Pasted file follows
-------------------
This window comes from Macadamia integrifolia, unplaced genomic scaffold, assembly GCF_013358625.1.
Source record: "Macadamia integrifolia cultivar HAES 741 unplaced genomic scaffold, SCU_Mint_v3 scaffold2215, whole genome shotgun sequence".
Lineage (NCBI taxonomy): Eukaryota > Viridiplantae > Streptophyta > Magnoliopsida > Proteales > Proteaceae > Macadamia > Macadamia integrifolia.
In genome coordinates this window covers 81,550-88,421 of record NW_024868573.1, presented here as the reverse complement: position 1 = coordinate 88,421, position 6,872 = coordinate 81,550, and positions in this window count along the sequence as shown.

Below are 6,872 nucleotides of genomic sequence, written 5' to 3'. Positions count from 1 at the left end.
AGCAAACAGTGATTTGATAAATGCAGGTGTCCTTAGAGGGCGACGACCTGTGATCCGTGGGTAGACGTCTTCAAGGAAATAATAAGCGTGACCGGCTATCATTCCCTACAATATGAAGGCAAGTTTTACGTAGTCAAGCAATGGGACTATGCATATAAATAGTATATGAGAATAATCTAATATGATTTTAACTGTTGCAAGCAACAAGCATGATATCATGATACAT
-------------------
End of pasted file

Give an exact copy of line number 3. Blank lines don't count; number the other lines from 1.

Lineage (NCBI taxonomy): Eukaryota > Viridiplantae > Streptophyta > Magnoliopsida > Proteales > Proteaceae > Macadamia > Macadamia integrifolia.